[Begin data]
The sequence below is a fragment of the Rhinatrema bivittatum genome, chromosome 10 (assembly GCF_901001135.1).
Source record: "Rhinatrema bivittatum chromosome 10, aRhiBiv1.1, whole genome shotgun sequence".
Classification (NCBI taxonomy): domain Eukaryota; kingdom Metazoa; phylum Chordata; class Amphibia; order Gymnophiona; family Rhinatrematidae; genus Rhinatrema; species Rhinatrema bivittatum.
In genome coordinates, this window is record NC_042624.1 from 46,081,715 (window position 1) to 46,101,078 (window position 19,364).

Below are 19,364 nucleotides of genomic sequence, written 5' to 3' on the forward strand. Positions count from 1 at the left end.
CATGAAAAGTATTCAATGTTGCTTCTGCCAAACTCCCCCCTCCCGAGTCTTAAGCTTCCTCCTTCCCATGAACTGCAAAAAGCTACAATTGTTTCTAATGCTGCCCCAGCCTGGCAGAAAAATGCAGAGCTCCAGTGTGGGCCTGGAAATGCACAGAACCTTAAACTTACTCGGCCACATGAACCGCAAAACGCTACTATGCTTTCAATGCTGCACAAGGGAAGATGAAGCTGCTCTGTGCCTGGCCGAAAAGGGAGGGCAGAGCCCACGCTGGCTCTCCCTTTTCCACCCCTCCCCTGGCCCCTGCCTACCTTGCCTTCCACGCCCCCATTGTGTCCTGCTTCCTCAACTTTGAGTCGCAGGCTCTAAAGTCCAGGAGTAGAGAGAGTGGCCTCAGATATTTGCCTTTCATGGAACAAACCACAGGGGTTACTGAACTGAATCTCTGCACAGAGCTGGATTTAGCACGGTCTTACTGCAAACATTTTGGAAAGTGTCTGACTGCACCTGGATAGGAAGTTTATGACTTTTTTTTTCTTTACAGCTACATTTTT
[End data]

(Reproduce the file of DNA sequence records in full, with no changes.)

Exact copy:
The sequence below is a fragment of the Rhinatrema bivittatum genome, chromosome 10 (assembly GCF_901001135.1).
Source record: "Rhinatrema bivittatum chromosome 10, aRhiBiv1.1, whole genome shotgun sequence".
Classification (NCBI taxonomy): domain Eukaryota; kingdom Metazoa; phylum Chordata; class Amphibia; order Gymnophiona; family Rhinatrematidae; genus Rhinatrema; species Rhinatrema bivittatum.
In genome coordinates, this window is record NC_042624.1 from 46,081,715 (window position 1) to 46,101,078 (window position 19,364).

Below are 19,364 nucleotides of genomic sequence, written 5' to 3' on the forward strand. Positions count from 1 at the left end.
CATGAAAAGTATTCAATGTTGCTTCTGCCAAACTCCCCCCTCCCGAGTCTTAAGCTTCCTCCTTCCCATGAACTGCAAAAAGCTACAATTGTTTCTAATGCTGCCCCAGCCTGGCAGAAAAATGCAGAGCTCCAGTGTGGGCCTGGAAATGCACAGAACCTTAAACTTACTCGGCCACATGAACCGCAAAACGCTACTATGCTTTCAATGCTGCACAAGGGAAGATGAAGCTGCTCTGTGCCTGGCCGAAAAGGGAGGGCAGAGCCCACGCTGGCTCTCCCTTTTCCACCCCTCCCCTGGCCCCTGCCTACCTTGCCTTCCACGCCCCCATTGTGTCCTGCTTCCTCAACTTTGAGTCGCAGGCTCTAAAGTCCAGGAGTAGAGAGAGTGGCCTCAGATATTTGCCTTTCATGGAACAAACCACAGGGGTTACTGAACTGAATCTCTGCACAGAGCTGGATTTAGCACGGTCTTACTGCAAACATTTTGGAAAGTGTCTGACTGCACCTGGATAGGAAGTTTATGACTTTTTTTTTCTTTACAGCTACATTTTT